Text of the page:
In a new study, a team of pediatric hospital researchers found that cutting unnecessary blood cultures in children avoids false positives without resulting in missed sepsis diagnoses.
Blood infections can be particularly dangerous in children, a fact that was tragically highlighted recently when a young girl in Canada died of a rare blood infection. Although the source of her infection is not yet known, one of the risk factors for pediatric blood infections and sepsis is blood draws. In a new study, a team led by Johns Hopkins University researchers found a way to reduce unnecessary blood draws in hospitalized children to determine if this would have an impact on pediatric blood infections.
Previous studies have highlighted the risk factors for blood infections in hospitalized children and the importance of central line safety, as central lines are a source of infection. In this new study, a team of researchers from Johns Hopkins and The Children’s Hospital of Philadelphia investigated the use of new clinical practice guidelines developed to reduce the number of total blood cultures and cultures taken from central venous catheters in pediatric patients. Their study was recently published in the journal JAMA Pediatrics. In the study, the researchers note that blood cultures, used to test for pathogens and infections in the bloodstream, can cause stress and pain in young children and have a high rate of false positives. Those incorrect diagnoses, say the researchers, lead to unnecessary antibiotic prescriptions, longer hospital stays, high risk of hospital-acquired infections, and antibiotic-resistant infections from misuse of medications.
“It is common for children in the ICU to have a fever and get a blood culture. Sometimes, the culture is positive, but before the clinician can order treatment, the child clears the fever on his or her own,” explained study author Charlotte Woods-Hill, MD, in a recent press release. The researchers note that doctors often order blood cultures in pediatric patients with fevers because of a fear of sepsis. “The clinicians are left with the decision of what to do with that information, so to be safe, they choose to treat them. We have had a number of kids who are ready to go home and the next thing you know they are spending two more weeks in the hospital getting IV antibiotics because a blood culture was positive.”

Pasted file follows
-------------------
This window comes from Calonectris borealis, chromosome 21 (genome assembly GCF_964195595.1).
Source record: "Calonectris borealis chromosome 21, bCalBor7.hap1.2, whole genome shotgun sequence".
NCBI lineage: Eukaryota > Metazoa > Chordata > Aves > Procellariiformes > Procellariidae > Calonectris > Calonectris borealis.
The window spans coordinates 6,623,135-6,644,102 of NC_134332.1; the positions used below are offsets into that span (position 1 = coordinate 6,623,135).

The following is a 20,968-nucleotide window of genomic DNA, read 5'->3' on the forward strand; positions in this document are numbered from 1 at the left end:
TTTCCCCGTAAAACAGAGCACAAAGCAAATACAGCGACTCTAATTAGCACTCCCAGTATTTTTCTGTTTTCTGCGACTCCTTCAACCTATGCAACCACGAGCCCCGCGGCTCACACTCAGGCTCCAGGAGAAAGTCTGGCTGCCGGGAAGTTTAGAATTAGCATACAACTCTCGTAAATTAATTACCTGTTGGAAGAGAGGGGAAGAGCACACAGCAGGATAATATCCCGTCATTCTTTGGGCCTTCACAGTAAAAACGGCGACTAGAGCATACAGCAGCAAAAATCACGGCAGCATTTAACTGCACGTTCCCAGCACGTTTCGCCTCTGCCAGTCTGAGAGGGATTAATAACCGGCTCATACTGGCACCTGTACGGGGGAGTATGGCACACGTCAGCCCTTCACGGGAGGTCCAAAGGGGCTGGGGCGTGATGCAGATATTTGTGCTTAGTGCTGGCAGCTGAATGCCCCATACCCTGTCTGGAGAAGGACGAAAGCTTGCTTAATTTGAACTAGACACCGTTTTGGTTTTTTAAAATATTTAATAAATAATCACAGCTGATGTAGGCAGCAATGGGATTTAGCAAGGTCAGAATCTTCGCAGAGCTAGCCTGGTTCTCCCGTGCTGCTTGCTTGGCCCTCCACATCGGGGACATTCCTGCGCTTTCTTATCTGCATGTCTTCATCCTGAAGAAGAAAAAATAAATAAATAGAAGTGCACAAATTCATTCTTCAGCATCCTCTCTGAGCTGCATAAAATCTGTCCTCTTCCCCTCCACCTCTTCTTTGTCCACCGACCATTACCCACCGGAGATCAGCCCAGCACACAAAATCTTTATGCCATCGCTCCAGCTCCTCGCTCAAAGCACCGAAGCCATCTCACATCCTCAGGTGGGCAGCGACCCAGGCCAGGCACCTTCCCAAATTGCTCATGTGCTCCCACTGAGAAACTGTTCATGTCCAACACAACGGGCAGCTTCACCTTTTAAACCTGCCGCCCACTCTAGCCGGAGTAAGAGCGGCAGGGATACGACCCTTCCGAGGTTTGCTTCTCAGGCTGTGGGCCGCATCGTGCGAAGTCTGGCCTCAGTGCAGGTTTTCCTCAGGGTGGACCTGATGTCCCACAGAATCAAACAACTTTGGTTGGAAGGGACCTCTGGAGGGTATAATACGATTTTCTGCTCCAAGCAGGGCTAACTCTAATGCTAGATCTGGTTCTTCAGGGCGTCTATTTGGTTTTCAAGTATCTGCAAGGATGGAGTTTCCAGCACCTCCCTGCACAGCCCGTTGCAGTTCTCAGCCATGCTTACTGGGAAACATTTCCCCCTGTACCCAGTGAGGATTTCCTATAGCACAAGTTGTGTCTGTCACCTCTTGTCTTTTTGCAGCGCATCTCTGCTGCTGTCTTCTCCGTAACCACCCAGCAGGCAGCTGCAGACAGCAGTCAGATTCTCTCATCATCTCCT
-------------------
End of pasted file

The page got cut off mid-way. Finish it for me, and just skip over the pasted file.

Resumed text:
Between April 1, 2013 and March 31, 2015, the researchers studied the use of education and decision support tools developed as a checklist-style set of procedures. The documents were used by pediatric clinicians as guidance when considering whether or not to order blood cultures. Before the study, a total of 2,204 children under evaluation received a total of 1,807 blood cultures over the course of 11,196 patient days. During the study period, a total of 2,356 children under evaluation received a total of 984 blood cultures over the course of 11,204 days, which was nearly half the number of blood cultures performed prior to the study. The researchers noted that the patients in the study group did not show an increased risk of a missed sepsis diagnosis, nor a difference in the occurrence of septic shock, hospital mortality, or readmission.
The study’s findings support the limitation of unnecessary blood culture draws in critically-ill children without impacting the treatment of blood infections in these children. Still, clinicians may be uneasy about paring down on the tests. “While our study was promising, there are limitations,” said study author James Fackler, MD. “Primarily, clinicians are uneasy when asked to do less, especially when facing an acute condition like sepsis. We hope that the tools developed by our team will ease these concerns by offering guidelines for a clear and effective path to diagnosis.”